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Beverages Deep Dive Day

Sustainability and holistic health: Trends driving the soft drink sector [interview]

Nicolas Hodac, Director General, UNESDA Soft Drinks Europe
The sustainability and health credentials of beverages are growing increasingly important to consumers. How is the industry capitalising on these demands and what more should be done? We asked Nicholas Hodac, Director General of UNESDA Soft Drinks Europe.
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Nicholas will be taking part in the Beverages Deep Dive Day on 20 September, part of the free-to-attend Fi Webinar Series. Click here to register.

The cost-of-living crisis, the COVID pandemic and supply chain issues fuelled by the war in Ukraine continue to significantly impact the global food and beverage industry. What are the biggest challenges currently facing the European soft drinks industry?

“There’s no doubt that the last couple of years have been difficult times for citizens, for consumers and for industry. First, we had two years of the Covid-19 pandemic causing closures of the HORECA sector and significant reductions in purchasing in supermarkets. These closures had a huge impact on the food and drink industry and especially on the soft drinks sector.

“With COVID restrictions gradually lifting at the beginning of 2022, we started seeing the light at the end of the tunnel as sales steadily rose to pre-pandemic levels. The Ukraine war created another shock effect with soaring energy prices and restrictions in access to certain raw materials. This, combined with high inflation rates, gas rationing, and a highly uncertain future is having a huge impact on our business.

“Currently, we are experiencing significant shortages of carbon dioxide, which is important for both the beer and soft drinks industry. For us, what is absolutely critical is that food and drink is recognized as a critical industry as governments around Europe implement gas rationing measures and restrictions.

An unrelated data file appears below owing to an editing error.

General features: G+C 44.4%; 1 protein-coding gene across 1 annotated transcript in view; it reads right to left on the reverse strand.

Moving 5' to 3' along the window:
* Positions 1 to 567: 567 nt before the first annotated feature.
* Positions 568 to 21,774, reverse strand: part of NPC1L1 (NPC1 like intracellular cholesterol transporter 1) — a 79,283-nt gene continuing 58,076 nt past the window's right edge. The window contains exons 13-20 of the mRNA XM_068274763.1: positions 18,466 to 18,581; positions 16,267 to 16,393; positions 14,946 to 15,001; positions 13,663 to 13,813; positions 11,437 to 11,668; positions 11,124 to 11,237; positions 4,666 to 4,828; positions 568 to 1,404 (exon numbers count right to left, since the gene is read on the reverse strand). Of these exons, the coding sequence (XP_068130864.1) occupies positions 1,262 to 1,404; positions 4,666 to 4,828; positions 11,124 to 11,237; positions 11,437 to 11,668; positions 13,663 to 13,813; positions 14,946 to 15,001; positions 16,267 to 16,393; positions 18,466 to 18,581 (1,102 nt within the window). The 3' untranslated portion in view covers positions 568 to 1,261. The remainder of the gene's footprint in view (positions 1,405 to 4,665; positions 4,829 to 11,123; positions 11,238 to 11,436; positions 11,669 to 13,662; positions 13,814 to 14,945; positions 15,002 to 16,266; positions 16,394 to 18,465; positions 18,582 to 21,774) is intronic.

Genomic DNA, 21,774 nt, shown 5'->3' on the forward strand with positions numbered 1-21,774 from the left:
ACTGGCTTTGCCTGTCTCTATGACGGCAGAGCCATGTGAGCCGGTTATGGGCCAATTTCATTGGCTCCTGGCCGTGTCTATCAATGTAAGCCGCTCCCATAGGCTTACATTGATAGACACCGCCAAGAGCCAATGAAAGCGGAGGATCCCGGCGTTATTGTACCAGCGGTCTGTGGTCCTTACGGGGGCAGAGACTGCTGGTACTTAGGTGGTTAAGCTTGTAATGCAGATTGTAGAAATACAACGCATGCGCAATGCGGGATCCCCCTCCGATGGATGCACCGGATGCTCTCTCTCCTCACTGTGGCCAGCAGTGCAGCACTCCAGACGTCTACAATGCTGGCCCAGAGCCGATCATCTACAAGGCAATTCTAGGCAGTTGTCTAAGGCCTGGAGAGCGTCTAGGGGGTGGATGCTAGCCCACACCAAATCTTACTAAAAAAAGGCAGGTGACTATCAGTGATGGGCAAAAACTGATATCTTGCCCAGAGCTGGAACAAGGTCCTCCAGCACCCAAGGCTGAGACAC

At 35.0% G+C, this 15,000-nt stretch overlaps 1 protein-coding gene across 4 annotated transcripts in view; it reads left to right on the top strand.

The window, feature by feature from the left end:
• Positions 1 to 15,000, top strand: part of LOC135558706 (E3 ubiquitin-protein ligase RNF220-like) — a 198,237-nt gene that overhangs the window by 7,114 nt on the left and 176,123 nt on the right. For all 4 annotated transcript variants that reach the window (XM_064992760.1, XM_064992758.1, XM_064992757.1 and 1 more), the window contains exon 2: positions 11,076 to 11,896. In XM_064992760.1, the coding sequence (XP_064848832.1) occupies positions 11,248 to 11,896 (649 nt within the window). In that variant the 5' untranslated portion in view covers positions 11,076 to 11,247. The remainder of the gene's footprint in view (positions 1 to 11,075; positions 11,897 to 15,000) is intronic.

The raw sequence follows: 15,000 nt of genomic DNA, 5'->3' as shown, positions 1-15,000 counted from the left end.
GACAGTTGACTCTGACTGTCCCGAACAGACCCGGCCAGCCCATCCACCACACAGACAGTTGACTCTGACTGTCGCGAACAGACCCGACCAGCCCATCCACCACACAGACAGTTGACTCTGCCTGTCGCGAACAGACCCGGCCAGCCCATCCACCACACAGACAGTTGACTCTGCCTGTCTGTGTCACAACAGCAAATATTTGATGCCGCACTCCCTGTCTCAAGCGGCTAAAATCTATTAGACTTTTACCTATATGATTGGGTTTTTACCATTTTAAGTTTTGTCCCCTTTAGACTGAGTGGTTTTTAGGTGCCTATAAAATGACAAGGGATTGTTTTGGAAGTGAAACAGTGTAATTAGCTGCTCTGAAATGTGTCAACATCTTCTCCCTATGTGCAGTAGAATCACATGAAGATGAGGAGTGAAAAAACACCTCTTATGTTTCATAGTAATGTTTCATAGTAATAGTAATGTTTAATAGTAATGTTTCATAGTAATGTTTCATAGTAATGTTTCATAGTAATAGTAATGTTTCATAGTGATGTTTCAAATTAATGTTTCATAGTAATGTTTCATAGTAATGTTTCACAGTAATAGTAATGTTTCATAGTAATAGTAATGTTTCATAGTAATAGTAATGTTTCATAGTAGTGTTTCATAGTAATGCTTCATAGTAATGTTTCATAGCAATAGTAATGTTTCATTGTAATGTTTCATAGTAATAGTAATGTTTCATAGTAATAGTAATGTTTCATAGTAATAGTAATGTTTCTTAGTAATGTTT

“We're navigating this big storm but at the same time we are committed to continue investing as responsible companies and don't want to backtrack on our commitments. We will do everything we can to remain laser focused on meeting our commitments.”

Last year, UNESDA launched its Circular Packaging Vision 2030. What is the purpose of this?

“The aim of our Circular Packaging Vision 2030 is very clear: to accelerate the transition to a circular economy in Europe. We are doing this by going far beyond the existing mandatory EU legal requirements on collection, recyclability, and recycled content. By 2030 we want a situation where our packaging is fully recyclable, fully collectable, and made from fully recycled content.

“Why are we doing this? Firstly, we don't like our packaging to be regarded as waste and end up as litter; that's something we absolutely want to avoid. Secondly, our packaging is a valuable resource so it shouldn't be thrown away and not reused. It is extremely important that we create this circular economy disclosed loop so that our packaging is reused.”

How is UNESDA progressing with its sustainability aims?

“We announced the vision in 2020 and have been making significant progress despite the pandemic. Recently, we published a progress report which highlights some of the achievements we have made. For instance, today more than 96% of [soft drink] packaging is fully recyclable - an increase of up to 19% over the last two years.

“We have also significantly increased the use of recycled content in our packaging by as much as 30% over the last two years. While it is clear that we are on track, the challenges remain significant.”